Scrub jungle, wetlands, lagoons, salt pans, sand dunes and beach! Bundala terrain has an ever-changing face. And within its yielding landscapes is its fauna, overflowing with vigor and vitality.
Words Prasadini Nanayakkara Photographs Indika De Silva
At the southern end of the Island, Bundala National Park spreads along the coast to the east of Hambantota, encompassing an area of 3,700 ha. It was the first to be declared a RAMSAR site in the island for its rich wetland ecosystem. Coursing slowly along its tracks scanning its terrain for signs of life we were not to be disappointed. The best time to visit is the early hours of the morning when all of its feathered inhabitants come out to bask in the morning light. Bundala, among its many attributes, is famously a bird sanctuary and it was easy to see why.
Not only were the familiar plumes ever present in healthy numbers, the wintering birds swelled the population at Bundala with greater varieties. It is believed that there are up to 200 species of birds at Bundala and they vary with the many habitats. The road wound through shrub jungle that often gave sight to the smaller birds laced among the brambles. The green Bee-eater was a common sight, as was the Indian migrant, the Blue-tailed Bee-eater. A swiftly moving troupe of Barn Swallows, their heads buried in preening, a lone Black-headed Munia, or a glimpse of a velvety Purple Sunbird were some of the initial sightings.
As we approached the taller gnarled trees, silhouetted against a clear blazing sky was the sombre cloaked presence of a Serpent Eagle, and further along another majestic sighting of the Crested Hawk Eagle gazing austerely. Though it did not do to have eyes cast upwards as the earthen red path carried fleeting glimpses of other animals. As we skirted the bordering jungle, a startled Black-necked Hare scampered haphazardly and was out of sight within seconds, and a more brazen gathering of Black-faced Langur lazily lounged about while a few others strutted with their tails high in the air. In the shade of the thicket was a pair of curious birds who appeared equally perplexed by our presence; the Greater Thick-knee, as identified by our guide, was a one-of-a-kind sighting and its round yellow eye stared back at us quizzically.
In this migratory season, the swamps, lagoons and salt pans were dotted with Waders, Herons, Shore birds and Ducks.
It is when we approached the water logged swamps that greater densities of birds made their appearance. In this migratory season, the swamps, lagoons and salt pans were dotted with waders, herons, shore birds and ducks. We tried to spot as many birds as we could while our guide confounded us with a deluge of both familiar and unfamiliar names. Two Purple Coots ducked their heads comically into the swamp while their chicks huddled safely near the tall grass. A little away from this scene a young crocodile emerged just above the surface, its knuckled snout barely visible. As Bundala is endowed with a diverse habitat including brackish lagoons, and marshlands it is home to both types of crocodiles, the Mugger crocodile and the Estuarine crocodile and we were eager to spot a stealthy reptile more clearly.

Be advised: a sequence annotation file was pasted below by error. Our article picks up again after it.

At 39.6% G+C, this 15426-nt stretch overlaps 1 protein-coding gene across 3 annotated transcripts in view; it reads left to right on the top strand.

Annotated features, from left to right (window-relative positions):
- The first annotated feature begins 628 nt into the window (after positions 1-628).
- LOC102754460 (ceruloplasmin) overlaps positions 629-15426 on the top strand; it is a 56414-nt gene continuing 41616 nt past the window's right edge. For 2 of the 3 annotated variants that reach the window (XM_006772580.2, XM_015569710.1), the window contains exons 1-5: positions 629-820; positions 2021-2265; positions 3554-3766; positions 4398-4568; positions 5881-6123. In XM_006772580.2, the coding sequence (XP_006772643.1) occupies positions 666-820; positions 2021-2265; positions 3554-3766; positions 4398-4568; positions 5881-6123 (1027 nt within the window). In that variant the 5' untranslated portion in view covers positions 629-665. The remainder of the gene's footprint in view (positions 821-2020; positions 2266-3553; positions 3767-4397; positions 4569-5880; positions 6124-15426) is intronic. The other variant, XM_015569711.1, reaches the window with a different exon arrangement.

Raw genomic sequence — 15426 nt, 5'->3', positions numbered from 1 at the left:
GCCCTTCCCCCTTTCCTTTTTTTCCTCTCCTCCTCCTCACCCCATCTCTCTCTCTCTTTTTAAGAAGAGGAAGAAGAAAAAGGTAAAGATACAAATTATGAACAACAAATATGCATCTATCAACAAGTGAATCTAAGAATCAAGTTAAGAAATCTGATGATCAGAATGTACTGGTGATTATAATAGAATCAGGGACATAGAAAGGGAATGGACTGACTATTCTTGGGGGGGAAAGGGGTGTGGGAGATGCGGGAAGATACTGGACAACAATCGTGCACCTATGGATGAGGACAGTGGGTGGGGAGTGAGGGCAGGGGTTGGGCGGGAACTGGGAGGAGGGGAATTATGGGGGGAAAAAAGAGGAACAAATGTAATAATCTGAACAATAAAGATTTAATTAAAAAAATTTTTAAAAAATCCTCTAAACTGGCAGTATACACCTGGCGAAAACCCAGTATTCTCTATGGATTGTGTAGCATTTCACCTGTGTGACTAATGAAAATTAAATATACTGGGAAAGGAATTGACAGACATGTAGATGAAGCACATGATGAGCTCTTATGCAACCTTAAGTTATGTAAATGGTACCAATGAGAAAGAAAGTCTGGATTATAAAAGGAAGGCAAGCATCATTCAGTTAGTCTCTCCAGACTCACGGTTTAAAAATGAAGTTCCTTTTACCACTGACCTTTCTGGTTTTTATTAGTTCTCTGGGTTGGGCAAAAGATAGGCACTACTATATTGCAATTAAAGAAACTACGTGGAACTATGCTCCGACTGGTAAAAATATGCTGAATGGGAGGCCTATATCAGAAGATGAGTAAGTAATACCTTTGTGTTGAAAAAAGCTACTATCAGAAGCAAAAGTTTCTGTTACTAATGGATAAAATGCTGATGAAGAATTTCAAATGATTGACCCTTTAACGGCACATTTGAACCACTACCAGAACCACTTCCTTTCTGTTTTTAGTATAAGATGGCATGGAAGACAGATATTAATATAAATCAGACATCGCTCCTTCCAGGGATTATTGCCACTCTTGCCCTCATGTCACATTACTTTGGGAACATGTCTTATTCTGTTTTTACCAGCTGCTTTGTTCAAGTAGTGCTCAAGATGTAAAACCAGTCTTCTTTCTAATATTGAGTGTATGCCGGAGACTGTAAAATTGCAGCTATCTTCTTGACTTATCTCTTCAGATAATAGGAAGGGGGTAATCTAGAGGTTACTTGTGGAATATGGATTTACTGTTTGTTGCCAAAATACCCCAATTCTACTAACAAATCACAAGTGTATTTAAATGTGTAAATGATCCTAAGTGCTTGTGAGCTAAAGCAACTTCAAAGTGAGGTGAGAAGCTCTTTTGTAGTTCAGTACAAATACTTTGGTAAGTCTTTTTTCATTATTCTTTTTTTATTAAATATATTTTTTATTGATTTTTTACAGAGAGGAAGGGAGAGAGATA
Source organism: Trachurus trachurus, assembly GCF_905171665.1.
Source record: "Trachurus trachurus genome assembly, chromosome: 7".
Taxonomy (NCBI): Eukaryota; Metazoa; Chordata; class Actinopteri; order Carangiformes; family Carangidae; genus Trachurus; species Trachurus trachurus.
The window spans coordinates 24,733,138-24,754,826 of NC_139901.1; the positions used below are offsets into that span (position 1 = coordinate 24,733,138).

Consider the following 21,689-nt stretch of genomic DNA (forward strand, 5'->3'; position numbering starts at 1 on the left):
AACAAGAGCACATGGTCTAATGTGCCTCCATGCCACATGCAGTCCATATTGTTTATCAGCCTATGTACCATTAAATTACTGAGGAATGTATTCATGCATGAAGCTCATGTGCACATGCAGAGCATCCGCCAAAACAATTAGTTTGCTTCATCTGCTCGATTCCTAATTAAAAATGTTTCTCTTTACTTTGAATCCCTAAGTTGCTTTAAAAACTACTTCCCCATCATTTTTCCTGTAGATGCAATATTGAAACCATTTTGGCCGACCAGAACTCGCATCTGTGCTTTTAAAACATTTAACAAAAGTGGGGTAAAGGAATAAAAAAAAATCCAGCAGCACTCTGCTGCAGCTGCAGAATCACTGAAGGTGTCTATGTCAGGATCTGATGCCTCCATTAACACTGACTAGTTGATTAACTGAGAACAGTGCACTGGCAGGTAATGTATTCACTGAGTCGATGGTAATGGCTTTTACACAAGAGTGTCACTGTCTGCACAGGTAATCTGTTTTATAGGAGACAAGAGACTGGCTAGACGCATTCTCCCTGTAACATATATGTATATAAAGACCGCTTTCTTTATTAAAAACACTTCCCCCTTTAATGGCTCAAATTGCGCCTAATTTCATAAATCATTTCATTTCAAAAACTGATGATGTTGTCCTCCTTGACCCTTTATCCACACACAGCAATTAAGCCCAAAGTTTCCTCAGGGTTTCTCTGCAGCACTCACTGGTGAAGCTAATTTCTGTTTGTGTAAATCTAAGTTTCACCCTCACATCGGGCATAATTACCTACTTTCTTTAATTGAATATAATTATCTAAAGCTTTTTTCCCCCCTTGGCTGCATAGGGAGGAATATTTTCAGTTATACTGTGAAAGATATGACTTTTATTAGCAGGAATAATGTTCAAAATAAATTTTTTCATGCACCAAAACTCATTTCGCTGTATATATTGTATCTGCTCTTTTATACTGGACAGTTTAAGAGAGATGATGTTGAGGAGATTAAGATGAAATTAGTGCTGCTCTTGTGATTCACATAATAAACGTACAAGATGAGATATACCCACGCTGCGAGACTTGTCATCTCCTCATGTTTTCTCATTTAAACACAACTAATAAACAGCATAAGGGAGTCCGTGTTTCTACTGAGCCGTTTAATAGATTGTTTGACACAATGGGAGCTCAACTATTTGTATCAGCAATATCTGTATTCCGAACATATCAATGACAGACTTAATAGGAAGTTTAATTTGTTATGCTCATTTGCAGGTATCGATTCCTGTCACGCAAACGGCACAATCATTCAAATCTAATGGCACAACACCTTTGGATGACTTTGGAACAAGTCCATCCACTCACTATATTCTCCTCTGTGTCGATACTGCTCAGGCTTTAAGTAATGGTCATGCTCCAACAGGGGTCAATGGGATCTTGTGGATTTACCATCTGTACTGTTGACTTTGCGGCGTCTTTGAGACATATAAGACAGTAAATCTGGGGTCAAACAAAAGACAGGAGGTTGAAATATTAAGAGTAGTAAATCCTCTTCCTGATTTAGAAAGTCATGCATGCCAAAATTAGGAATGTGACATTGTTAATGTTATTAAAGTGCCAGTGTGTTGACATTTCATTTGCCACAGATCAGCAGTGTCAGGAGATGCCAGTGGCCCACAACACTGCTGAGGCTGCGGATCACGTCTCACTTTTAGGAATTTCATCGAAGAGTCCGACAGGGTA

As our path led towards the coast, it passed an evolving landscape and with it many more bird sightings – too many to account for. A Snakebird or Indian Darter poised gracefully upon a bare branch, an Asian Open Bill scouring the waters, or the striking Painted Stork dipping its large yellow beak for bites were common sights at Bundala. A Wood Sandpiper pecking the shore delicately and a flock of Whistling Ducks were among other notable glimpses on the banks of the lagoon waters. Bundala indeed was a birdwatcher’s paradise with possibly every bird known to inhabit the Island sighted here. However it was the Salt pans that served the highlights of the day: a large crocodile lumbering lazily towards the water. Its back arched as it leapt heavily into the water where its companion surfaced as if in a greeting. We watched them stream away surreptitiously and descend beneath the placid waters. None would be the wiser of their presence here.
This was not to be the end as Bundala had more secrets in its folds. Our path led us unawares towards the coast. The surroundings became sparse and desertlike, with wild buffalo grazing the thinly laid grass. In the distance a high rise of land appeared against the horizon and soon we were upon an undulating sand dune. Blanketed with thorny vegetation it was indeed an unusual spectacle with vast plains of sand disappearing into the distance. A phenomenon said to have resulted over millions of years (600 million according to our guide!) from winds amassing the sand, the dune today serves a vital role to the Bundala ecosystem. Its presence conserves the watersheds within as it captures the water from rainfall.
Oblivious to the view that lay a little farther up, we strayed awhile on the sandy path our feet deliciously sinking into the warm powdery surface. Passing the dune we happened upon a precipitous cliff. Approaching its threshold a vast aquamarine sea erupted directly below, its boisterous waves foaming along an arching beach. Incidentally, the quiet stretch of beach is also a nesting site for five varieties of turtles that find refuge here. Our birds-eye view allowed a sight to behold and so we did. Sitting among the warm rocks, in the incessant blowing of wind, the waves crashed against the rocks on the lonely strip of arching beach. In the quiet lapse of our pensive gazing a pair of turtles came into view and we watched as they floated whimsically in the lapping waves.